Strike While It's Hot
I was lucky enough to sneak in for a preview bowl with Sommer and Molly before they opened and check out the lanes as well as the bar, mezzanine, and dining area. Anthony Myint (Mission Street Food, Mission Chinese Food, Commonwealth) also dropped by, as he’s taking on the food side of things. He gave me some hints about what’s going to be on the menu, from the much-adored Mission Burgers (insert Homer Simpson drool here – one of these best burgers I’ve ever had) that come in vegan too, as well as to die for fried chicken on a stick, gourmet corn dogs, a tasty lil’ Bavarian pretzel, and a few more surprises. There will be food service on two floors, as well as on the patio – which, p.s., gets sun just about all day and will be dog friendly.
Everything about the space made me smile, from the silly graphics that pop up on the scoreboards to the giant wooden bowling ball and pin hanging from the ceiling. They’re even offering pom-pom socks at the rental counter – Sommer and I discovered that both of our grandmas rocked these in their bowling getups. The counter, by the way, is decorated with the original Centennial Electric sign built into it, a relic from the previous business that keeps a little of the building's history alive.
As someone who prefers hangin’ at places with a neighborhood vibe, I was excited to hear that Molly and Sommer partnered with a lot of local folks for MBC. They hired artists from nearby Engine Works to design the outdoor area. Their serving staff will be comprised of bartenders from their favorite bars, both dive and fancy. (They’re excited about the bowling alley creating over 50 jobs for the city.) They also talk enthusiastically about reaching out to the folks in the area directly surrounding them, bringing in community groups and kids for special events and hosting neighborhood art shows. I imagine MBC will be a lot like Mini Bar, a place I can go where the owners will know my name, the bartenders give me a hug, and nobody who works there is too cool for school. In a city where I can get intimidated by new spots or overly artisan places, I can already see MBC being a place I'll dig.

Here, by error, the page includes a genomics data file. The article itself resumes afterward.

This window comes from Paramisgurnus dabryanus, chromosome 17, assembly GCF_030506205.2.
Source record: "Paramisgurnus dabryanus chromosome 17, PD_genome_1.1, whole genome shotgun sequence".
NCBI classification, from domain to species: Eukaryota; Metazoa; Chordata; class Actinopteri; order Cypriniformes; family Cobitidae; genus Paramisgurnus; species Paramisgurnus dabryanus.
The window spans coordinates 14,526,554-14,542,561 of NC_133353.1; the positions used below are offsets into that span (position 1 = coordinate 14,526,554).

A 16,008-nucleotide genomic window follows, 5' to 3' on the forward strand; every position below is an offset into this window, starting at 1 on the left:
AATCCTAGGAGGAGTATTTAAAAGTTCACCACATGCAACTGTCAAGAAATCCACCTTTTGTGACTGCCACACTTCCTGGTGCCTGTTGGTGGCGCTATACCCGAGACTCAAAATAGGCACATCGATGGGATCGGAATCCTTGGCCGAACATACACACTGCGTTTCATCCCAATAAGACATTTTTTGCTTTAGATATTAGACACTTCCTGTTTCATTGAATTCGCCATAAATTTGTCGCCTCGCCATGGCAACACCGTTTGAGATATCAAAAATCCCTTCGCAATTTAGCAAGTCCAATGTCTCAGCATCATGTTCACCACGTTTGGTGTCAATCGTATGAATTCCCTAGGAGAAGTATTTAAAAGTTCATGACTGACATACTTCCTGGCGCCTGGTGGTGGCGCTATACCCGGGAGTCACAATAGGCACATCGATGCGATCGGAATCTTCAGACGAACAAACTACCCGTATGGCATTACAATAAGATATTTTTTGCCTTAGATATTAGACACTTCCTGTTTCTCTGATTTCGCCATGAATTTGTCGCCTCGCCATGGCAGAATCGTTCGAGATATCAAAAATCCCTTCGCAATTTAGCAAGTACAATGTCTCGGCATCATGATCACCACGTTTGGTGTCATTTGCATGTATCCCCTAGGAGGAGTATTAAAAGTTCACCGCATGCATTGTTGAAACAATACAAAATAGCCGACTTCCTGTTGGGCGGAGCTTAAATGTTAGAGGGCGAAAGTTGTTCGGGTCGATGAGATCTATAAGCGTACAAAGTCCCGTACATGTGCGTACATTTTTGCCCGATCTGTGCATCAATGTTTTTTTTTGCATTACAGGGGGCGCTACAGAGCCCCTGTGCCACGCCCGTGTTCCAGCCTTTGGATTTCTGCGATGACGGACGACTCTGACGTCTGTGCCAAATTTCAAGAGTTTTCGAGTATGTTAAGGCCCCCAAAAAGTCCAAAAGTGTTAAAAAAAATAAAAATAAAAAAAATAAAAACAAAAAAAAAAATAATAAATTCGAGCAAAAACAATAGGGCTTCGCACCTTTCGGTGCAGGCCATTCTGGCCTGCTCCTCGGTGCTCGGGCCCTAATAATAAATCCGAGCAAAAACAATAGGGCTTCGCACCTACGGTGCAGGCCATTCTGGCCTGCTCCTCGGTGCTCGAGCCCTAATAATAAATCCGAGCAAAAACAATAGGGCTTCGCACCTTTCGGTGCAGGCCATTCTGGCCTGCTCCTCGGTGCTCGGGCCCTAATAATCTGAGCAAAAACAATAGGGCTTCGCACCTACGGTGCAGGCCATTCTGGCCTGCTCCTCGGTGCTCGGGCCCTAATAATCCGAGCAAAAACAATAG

Pins and Needles
Now that MBC is open, it’s time for me to get bowling for real. Though my score with Sommer and Molly didn't break any records, I threw a few strikes that night and can’t wait to better my game. Plus, I already bought myself a pair of vintage bowling shoes, a bowling ball, a bag, and an embroidered jersey. I'm ready to try my hand at this game and do my grandma proud.
Do It Yourself
You can become a Lebowski and master the pins over at Mission Bowling Club. Like most new businesses, we expect they'll be busy for a while. They will offer lane reservations for three of the six lanes, leaving some open for walk-ups. Starting March 26, they will have happy hour from 3-6 p.m. (with $10 burgers), and regular hours are Monday through Friday, 3 to 11 p.m. for 21+. Saturday they'll be open from noon until midnight, with all ages hours from noon to 7 p.m. and 21+ from 7 p.m. to midnight. Sundays they'll be open from noon until 11 p.m. (all ages noon to 7 p.m., 21+ from 7 to 11 p.m.).